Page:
Niall Ferguson: Bush Can Have Both Guns and Butter (For Awhile)

Niall Ferguson, writing in the NYT (Dec. 7, 2003):

GUNS or butter: this is the choice historians conventionally say that governments face. Either they can build up their military capabilities to wield power abroad, or they can aim to increase their citizens' living standards.

In "The Rise and Fall of the Great Powers," the Yale historian Paul M. Kennedy developed this zero-sum model into a sophisticated theory of how empires work. In essence, you need wealth to be able to fight your rivals, but if you devote too much money to war, your wealth tends to stagnate. That's because (according to the theory) investment in the arms industry is less conducive to long-term economic growth than investment in sectors that ultimately satisfy some kind of consumer demand.

A simpler version of this idea suggests a trade-off between military spending and personal consumption. "Guns" are paid for by raising taxes, and this leaves people with less money to spend on "butter."

The Bush administration is currently engaged in an audacious — some would say reckless — experiment to disprove this theory. To judge by his actions, President Bush's response to the question "Guns or butter?" is: "Thanks, I'll take both." This, in short, is the guns and butter presidency.

It's generally a safe assumption that, in politics as in life, you can't have it both ways. But there are exceptions — provided you get the timing right. Today's economic circumstances mean that, in the short run, the administration can actually afford to spend billions simultaneously on conquest and on consumption.

In the long run, this double or nothing strategy has dangers — but, as Keynes remarked, in the long run we are all dead. All Mr. Bush needs to stand a good chance of re-election is 12 more months of guns and butter. In short, President Bush's second term depends on his being President Both.

Many a government has been impaled on the horns of the guns and butter issue. In the runup to Thanksgiving, however, two measures symbolized the Bush administration's conviction that it can grab those horns and take a ride. The first was approval of a $401 billion military appropriations package for next year, the biggest ever. The second was Congress's approval of a Medicare overhaul that increases the spiraling costs of the system by adding a drug prescription benefit...

To critics of the White House, the rapid shift of the federal budget from surplus to deficit is a sign of profligacy — part of what they would call the Enronization of public finance. It is true that there are real constraints on how much the administration can have of both guns and butter. Yet these constraints may prove to be weaker (or, to be precise, further away in time) than Mr. Bush's critics anticipate.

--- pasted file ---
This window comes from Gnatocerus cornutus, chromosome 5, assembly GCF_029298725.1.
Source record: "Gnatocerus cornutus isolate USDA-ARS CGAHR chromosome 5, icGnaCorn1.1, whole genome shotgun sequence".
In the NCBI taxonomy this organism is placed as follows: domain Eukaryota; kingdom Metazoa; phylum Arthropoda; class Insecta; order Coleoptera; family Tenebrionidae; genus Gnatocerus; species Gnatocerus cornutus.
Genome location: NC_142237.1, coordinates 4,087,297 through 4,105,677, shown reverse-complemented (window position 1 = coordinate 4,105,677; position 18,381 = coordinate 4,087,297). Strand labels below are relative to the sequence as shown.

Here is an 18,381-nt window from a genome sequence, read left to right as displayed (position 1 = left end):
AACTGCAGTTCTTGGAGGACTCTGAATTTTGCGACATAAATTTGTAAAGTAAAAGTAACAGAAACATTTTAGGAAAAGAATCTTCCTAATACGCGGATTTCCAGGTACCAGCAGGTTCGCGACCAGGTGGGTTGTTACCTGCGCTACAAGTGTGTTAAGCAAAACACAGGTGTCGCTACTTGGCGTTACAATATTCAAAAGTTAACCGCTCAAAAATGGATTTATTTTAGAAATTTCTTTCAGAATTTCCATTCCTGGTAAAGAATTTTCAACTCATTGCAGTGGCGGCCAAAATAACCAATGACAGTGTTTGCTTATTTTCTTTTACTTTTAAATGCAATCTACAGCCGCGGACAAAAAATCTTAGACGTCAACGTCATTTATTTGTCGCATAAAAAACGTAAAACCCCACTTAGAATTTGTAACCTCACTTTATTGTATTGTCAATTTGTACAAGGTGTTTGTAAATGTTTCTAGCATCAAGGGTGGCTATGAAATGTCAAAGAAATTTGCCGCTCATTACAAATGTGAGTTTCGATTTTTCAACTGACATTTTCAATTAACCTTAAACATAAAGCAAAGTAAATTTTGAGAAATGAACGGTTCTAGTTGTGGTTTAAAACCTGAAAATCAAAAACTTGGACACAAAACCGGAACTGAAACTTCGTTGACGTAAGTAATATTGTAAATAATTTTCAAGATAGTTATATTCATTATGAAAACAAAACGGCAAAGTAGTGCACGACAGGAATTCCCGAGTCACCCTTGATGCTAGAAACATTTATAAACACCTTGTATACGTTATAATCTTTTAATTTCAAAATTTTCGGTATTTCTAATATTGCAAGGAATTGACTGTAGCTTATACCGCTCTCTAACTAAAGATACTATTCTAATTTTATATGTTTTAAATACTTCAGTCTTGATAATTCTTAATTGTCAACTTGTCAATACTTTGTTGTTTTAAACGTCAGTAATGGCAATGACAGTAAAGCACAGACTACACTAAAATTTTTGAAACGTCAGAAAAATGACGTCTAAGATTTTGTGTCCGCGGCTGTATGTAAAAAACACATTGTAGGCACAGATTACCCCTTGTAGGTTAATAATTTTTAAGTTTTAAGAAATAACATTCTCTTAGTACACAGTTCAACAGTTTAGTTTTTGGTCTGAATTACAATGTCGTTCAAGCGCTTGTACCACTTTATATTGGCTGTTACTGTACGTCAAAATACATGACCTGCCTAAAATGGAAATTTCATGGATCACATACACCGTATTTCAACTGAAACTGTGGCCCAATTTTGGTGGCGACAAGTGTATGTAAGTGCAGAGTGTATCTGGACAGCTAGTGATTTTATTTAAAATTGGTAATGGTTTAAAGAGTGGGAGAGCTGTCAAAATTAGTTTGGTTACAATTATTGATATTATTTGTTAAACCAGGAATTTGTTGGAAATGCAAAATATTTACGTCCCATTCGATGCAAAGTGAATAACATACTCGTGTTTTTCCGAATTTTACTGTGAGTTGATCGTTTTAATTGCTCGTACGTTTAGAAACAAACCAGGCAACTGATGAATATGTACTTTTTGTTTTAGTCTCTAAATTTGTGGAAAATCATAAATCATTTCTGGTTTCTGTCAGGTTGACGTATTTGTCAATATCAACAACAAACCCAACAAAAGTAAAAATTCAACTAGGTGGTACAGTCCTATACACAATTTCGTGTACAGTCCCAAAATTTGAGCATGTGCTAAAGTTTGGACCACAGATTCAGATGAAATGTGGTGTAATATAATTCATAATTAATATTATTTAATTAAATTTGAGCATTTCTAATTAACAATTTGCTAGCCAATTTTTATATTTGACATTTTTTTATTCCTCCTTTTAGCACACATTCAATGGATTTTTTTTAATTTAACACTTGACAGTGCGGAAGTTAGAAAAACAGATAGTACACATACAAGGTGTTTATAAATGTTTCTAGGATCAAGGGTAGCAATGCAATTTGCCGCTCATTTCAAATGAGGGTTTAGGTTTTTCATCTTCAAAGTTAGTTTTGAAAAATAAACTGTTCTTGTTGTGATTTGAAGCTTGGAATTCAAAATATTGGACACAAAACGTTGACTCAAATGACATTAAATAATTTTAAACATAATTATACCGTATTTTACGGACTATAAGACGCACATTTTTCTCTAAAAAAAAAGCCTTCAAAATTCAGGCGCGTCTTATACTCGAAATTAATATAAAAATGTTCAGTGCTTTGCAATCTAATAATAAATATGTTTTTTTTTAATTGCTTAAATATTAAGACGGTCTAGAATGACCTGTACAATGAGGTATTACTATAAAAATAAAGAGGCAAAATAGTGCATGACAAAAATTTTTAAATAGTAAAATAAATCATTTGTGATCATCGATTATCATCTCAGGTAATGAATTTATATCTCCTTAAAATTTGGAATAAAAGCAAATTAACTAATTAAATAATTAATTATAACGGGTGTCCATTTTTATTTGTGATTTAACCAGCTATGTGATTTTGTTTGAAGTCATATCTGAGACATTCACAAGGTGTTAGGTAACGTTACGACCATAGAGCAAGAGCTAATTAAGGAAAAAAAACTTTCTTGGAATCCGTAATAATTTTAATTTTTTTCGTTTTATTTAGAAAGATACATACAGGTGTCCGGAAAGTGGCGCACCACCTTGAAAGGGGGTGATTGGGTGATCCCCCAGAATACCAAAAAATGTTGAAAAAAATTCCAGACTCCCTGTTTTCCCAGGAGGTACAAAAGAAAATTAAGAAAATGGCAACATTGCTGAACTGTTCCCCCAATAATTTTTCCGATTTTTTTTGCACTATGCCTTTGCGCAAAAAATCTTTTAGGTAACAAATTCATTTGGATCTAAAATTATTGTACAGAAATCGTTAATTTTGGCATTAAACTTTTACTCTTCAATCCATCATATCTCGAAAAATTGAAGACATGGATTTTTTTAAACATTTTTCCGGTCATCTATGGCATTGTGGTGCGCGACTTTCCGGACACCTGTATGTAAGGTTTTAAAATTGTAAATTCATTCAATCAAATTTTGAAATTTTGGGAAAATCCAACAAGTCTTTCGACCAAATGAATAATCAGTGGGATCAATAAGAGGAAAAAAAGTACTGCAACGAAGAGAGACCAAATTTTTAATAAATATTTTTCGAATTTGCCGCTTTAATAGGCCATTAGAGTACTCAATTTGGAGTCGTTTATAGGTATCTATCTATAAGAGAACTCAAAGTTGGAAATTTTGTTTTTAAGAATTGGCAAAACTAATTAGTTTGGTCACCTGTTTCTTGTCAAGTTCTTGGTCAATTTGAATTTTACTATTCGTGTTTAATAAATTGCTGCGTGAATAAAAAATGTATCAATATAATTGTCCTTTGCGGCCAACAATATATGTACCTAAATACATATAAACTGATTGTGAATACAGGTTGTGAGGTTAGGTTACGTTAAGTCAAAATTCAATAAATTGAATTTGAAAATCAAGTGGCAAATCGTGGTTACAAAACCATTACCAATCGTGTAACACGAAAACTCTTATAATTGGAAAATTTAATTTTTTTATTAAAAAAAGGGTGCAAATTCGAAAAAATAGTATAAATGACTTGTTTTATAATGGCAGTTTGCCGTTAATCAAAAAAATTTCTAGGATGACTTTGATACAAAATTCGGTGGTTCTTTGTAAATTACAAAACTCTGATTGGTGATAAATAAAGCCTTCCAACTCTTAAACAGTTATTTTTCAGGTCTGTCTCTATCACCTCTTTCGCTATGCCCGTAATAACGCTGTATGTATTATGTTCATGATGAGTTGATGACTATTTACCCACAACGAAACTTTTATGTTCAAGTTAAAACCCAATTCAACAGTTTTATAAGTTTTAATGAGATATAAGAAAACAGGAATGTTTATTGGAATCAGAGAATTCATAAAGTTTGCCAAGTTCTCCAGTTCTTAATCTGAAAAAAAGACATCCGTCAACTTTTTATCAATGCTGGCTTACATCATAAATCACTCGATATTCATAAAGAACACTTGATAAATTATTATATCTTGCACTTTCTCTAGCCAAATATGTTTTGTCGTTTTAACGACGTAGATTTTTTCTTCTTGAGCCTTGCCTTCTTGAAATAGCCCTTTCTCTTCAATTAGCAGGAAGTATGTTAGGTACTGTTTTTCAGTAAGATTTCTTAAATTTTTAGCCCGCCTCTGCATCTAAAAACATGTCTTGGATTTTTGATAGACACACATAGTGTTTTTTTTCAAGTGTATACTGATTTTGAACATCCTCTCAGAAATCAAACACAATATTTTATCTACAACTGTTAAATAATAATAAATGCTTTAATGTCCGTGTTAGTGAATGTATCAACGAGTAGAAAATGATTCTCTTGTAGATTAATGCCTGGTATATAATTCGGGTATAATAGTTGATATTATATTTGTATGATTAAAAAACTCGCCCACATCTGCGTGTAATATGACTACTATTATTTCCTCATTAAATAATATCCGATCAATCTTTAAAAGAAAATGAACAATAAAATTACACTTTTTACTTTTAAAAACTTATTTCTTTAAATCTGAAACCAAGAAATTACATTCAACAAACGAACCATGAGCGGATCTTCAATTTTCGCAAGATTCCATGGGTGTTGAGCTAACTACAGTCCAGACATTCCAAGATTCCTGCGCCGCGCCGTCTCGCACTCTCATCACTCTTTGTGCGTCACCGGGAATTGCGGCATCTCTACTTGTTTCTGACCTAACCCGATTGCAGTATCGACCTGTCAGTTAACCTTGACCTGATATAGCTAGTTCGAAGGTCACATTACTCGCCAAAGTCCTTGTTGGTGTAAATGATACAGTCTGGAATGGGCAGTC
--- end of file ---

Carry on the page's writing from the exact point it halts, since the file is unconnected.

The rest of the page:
First, recall that the United States has broken the guns or butter rule before. Under President Ronald Reagan, substantial increases in military spending coincided with comparable increases, relative to gross domestic product, in personal consumption — that proportion of G.D.P. that the public, as opposed to the government, spends.

From 1979 to 1986, military spending leaped from 4.6 percent of G.D.P. to 6.2 percent, while personal consumption rose from 62 percent to 65 percent. Nor was this unprecedented. From 1965 to 1968, Lyndon B. Johnson managed to combine the guns needed to fight the Vietnam War with the butter of the Great Society — not to mention the ballooning consumer society.

The crucial point, of course, is that in the short term at least, fiscal policy is not a zero-sum game: a government can easily increase military spending without reducing consumer demand if it finances the higher spending by borrowing rather than taxation (and provided taxpayers do not view borrowing as future taxation and reduce consumption in anticipation).

The downside is that such debt-financed fiscal policies led to inflation in the past . In the late 1960's and in the late 1980's, deficits were partly financed by printing dollars, which ultimately led to higher prices.

The good news for Mr. Bush is that this is unlikely to happen now.

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